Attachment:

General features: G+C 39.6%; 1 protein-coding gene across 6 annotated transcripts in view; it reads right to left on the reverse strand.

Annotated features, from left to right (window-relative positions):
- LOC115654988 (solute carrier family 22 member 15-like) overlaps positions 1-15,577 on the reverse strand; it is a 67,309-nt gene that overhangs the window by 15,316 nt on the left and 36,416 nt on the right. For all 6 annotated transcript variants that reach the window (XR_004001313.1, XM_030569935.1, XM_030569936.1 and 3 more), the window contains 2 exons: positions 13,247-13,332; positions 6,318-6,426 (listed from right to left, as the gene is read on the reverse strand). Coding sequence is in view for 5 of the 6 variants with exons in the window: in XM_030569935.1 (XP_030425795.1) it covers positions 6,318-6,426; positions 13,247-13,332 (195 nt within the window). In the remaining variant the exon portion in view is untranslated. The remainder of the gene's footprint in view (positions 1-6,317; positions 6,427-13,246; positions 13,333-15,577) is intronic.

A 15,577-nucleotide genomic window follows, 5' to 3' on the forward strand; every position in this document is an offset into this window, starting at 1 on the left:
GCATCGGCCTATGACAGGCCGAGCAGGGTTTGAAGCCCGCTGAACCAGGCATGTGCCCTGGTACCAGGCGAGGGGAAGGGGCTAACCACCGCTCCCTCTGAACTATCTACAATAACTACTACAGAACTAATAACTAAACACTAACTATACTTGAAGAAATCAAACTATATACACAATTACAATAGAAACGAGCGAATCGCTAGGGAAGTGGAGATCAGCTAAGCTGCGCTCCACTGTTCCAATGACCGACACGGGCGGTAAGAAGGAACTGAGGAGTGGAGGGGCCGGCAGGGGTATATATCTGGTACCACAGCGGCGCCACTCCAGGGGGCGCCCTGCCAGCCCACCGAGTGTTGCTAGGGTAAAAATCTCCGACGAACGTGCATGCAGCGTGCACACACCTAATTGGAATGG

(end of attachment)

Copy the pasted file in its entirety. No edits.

General features: G+C 39.6%; 1 protein-coding gene across 6 annotated transcripts in view; it reads right to left on the reverse strand.

Annotated features, from left to right (window-relative positions):
- LOC115654988 (solute carrier family 22 member 15-like) overlaps positions 1-15,577 on the reverse strand; it is a 67,309-nt gene that overhangs the window by 15,316 nt on the left and 36,416 nt on the right. For all 6 annotated transcript variants that reach the window (XR_004001313.1, XM_030569935.1, XM_030569936.1 and 3 more), the window contains 2 exons: positions 13,247-13,332; positions 6,318-6,426 (listed from right to left, as the gene is read on the reverse strand). Coding sequence is in view for 5 of the 6 variants with exons in the window: in XM_030569935.1 (XP_030425795.1) it covers positions 6,318-6,426; positions 13,247-13,332 (195 nt within the window). In the remaining variant the exon portion in view is untranslated. The remainder of the gene's footprint in view (positions 1-6,317; positions 6,427-13,246; positions 13,333-15,577) is intronic.

A 15,577-nucleotide genomic window follows, 5' to 3' on the forward strand; every position in this document is an offset into this window, starting at 1 on the left:
GCATCGGCCTATGACAGGCCGAGCAGGGTTTGAAGCCCGCTGAACCAGGCATGTGCCCTGGTACCAGGCGAGGGGAAGGGGCTAACCACCGCTCCCTCTGAACTATCTACAATAACTACTACAGAACTAATAACTAAACACTAACTATACTTGAAGAAATCAAACTATATACACAATTACAATAGAAACGAGCGAATCGCTAGGGAAGTGGAGATCAGCTAAGCTGCGCTCCACTGTTCCAATGACCGACACGGGCGGTAAGAAGGAACTGAGGAGTGGAGGGGCCGGCAGGGGTATATATCTGGTACCACAGCGGCGCCACTCCAGGGGGCGCCCTGCCAGCCCACCGAGTGTTGCTAGGGTAAAAATCTCCGACGAACGTGCATGCAGCGTGCACACACCTAATTGGAATGG